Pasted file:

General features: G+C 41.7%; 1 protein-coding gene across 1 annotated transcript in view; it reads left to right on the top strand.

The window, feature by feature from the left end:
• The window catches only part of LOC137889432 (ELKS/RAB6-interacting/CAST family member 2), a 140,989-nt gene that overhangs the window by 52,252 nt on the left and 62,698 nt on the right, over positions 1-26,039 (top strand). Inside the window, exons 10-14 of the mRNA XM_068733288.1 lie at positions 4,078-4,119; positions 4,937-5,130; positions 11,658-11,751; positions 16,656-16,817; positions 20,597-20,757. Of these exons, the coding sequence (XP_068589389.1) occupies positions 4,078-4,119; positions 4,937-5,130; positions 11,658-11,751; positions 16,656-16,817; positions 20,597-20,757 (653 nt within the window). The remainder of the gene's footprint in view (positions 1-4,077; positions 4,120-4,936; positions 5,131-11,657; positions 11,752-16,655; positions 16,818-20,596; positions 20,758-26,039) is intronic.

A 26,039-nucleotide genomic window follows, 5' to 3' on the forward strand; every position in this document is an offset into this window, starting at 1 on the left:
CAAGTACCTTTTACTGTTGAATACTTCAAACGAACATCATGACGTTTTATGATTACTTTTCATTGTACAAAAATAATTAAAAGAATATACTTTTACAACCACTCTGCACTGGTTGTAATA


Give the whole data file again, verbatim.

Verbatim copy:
General features: G+C 41.7%; 1 protein-coding gene across 1 annotated transcript in view; it reads left to right on the top strand.

The window, feature by feature from the left end:
• The window catches only part of LOC137889432 (ELKS/RAB6-interacting/CAST family member 2), a 140,989-nt gene that overhangs the window by 52,252 nt on the left and 62,698 nt on the right, over positions 1-26,039 (top strand). Inside the window, exons 10-14 of the mRNA XM_068733288.1 lie at positions 4,078-4,119; positions 4,937-5,130; positions 11,658-11,751; positions 16,656-16,817; positions 20,597-20,757. Of these exons, the coding sequence (XP_068589389.1) occupies positions 4,078-4,119; positions 4,937-5,130; positions 11,658-11,751; positions 16,656-16,817; positions 20,597-20,757 (653 nt within the window). The remainder of the gene's footprint in view (positions 1-4,077; positions 4,120-4,936; positions 5,131-11,657; positions 11,752-16,655; positions 16,818-20,596; positions 20,758-26,039) is intronic.

A 26,039-nucleotide genomic window follows, 5' to 3' on the forward strand; every position in this document is an offset into this window, starting at 1 on the left:
CAAGTACCTTTTACTGTTGAATACTTCAAACGAACATCATGACGTTTTATGATTACTTTTCATTGTACAAAAATAATTAAAAGAATATACTTTTACAACCACTCTGCACTGGTTGTAATA